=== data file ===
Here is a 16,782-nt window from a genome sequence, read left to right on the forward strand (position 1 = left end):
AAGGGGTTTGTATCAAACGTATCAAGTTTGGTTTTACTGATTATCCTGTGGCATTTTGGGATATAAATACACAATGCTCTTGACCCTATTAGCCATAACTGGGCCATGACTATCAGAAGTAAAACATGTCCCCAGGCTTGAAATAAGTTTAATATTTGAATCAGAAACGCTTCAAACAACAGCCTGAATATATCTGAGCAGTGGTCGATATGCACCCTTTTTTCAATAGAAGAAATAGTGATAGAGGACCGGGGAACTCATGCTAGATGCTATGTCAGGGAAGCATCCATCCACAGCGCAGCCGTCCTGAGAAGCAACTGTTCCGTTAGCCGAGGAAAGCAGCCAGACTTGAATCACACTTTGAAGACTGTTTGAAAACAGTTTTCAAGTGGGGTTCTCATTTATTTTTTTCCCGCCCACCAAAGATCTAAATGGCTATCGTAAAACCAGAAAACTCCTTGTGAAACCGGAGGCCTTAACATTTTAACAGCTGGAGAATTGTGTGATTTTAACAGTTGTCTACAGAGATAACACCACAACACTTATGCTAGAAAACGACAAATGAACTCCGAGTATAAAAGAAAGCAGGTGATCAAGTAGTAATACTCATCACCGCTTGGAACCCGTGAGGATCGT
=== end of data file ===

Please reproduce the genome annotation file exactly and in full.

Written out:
Here is a 16,782-nt window from a genome sequence, read left to right on the forward strand (position 1 = left end):
AAGGGGTTTGTATCAAACGTATCAAGTTTGGTTTTACTGATTATCCTGTGGCATTTTGGGATATAAATACACAATGCTCTTGACCCTATTAGCCATAACTGGGCCATGACTATCAGAAGTAAAACATGTCCCCAGGCTTGAAATAAGTTTAATATTTGAATCAGAAACGCTTCAAACAACAGCCTGAATATATCTGAGCAGTGGTCGATATGCACCCTTTTTTCAATAGAAGAAATAGTGATAGAGGACCGGGGAACTCATGCTAGATGCTATGTCAGGGAAGCATCCATCCACAGCGCAGCCGTCCTGAGAAGCAACTGTTCCGTTAGCCGAGGAAAGCAGCCAGACTTGAATCACACTTTGAAGACTGTTTGAAAACAGTTTTCAAGTGGGGTTCTCATTTATTTTTTTCCCGCCCACCAAAGATCTAAATGGCTATCGTAAAACCAGAAAACTCCTTGTGAAACCGGAGGCCTTAACATTTTAACAGCTGGAGAATTGTGTGATTTTAACAGTTGTCTACAGAGATAACACCACAACACTTATGCTAGAAAACGACAAATGAACTCCGAGTATAAAAGAAAGCAGGTGATCAAGTAGTAATACTCATCACCGCTTGGAACCCGTGAGGATCGT